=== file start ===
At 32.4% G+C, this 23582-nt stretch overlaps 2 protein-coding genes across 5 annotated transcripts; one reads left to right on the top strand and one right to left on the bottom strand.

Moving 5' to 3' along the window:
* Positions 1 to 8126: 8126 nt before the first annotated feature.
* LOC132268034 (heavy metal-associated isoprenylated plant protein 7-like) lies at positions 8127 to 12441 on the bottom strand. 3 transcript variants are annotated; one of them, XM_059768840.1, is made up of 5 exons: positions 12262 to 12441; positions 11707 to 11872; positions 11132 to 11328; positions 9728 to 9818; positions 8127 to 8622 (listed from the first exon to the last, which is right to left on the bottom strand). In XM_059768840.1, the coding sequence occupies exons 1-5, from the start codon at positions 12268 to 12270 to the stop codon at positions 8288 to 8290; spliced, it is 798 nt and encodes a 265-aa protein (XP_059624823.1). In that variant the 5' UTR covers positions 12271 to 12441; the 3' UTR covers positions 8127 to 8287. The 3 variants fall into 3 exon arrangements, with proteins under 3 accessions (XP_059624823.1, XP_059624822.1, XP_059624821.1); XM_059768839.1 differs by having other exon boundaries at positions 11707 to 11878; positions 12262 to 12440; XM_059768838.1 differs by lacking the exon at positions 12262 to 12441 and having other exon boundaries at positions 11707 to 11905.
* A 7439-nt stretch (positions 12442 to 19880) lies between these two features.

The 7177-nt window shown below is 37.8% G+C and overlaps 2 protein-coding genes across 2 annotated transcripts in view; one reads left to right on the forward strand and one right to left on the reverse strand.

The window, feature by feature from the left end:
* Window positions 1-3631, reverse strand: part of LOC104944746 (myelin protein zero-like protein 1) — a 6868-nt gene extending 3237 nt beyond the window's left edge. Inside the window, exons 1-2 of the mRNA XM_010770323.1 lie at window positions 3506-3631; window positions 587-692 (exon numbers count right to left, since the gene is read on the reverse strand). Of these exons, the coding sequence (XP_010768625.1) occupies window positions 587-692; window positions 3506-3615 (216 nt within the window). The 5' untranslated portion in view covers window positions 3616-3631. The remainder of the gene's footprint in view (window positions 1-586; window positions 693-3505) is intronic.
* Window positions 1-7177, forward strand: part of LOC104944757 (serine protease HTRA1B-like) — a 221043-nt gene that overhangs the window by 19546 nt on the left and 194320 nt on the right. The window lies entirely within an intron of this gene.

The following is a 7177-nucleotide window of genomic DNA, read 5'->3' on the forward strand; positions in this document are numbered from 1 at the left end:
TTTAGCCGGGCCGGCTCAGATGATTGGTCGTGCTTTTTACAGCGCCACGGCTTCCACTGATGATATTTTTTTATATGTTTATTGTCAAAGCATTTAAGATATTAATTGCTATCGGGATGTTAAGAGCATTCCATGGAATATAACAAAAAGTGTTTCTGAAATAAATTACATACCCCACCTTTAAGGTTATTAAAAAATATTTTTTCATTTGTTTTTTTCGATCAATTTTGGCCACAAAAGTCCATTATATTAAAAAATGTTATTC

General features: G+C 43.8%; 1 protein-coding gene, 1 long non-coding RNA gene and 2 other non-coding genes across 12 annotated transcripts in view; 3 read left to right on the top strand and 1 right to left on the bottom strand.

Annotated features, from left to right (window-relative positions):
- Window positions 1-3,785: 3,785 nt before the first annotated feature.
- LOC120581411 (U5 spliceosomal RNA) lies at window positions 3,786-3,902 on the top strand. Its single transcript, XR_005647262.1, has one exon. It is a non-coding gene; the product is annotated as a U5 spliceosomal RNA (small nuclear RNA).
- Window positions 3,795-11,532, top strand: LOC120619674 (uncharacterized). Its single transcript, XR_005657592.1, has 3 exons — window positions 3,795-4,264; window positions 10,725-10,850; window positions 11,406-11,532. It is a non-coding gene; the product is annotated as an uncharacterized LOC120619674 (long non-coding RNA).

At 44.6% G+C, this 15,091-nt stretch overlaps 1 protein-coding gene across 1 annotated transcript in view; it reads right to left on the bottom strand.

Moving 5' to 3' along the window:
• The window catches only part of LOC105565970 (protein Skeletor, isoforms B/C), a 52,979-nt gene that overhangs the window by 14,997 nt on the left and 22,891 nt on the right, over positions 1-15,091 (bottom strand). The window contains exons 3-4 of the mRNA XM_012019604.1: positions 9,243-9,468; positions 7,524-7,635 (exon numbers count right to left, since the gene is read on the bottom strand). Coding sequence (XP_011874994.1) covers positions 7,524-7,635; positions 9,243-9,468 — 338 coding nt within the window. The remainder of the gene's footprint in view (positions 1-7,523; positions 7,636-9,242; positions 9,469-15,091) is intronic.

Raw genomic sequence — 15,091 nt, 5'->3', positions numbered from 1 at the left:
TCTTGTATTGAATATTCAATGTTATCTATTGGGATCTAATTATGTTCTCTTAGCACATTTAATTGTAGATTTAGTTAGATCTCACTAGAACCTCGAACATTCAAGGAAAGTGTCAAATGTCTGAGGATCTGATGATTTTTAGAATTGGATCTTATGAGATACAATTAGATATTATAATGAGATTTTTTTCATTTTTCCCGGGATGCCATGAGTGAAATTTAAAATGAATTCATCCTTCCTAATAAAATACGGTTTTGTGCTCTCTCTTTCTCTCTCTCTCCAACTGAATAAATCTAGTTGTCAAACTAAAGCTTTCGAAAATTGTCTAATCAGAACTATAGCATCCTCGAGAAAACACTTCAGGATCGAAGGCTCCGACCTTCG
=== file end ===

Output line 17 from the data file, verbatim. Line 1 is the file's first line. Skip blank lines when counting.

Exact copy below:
At 44.6% G+C, this 15,091-nt stretch overlaps 1 protein-coding gene across 1 annotated transcript in view; it reads right to left on the bottom strand.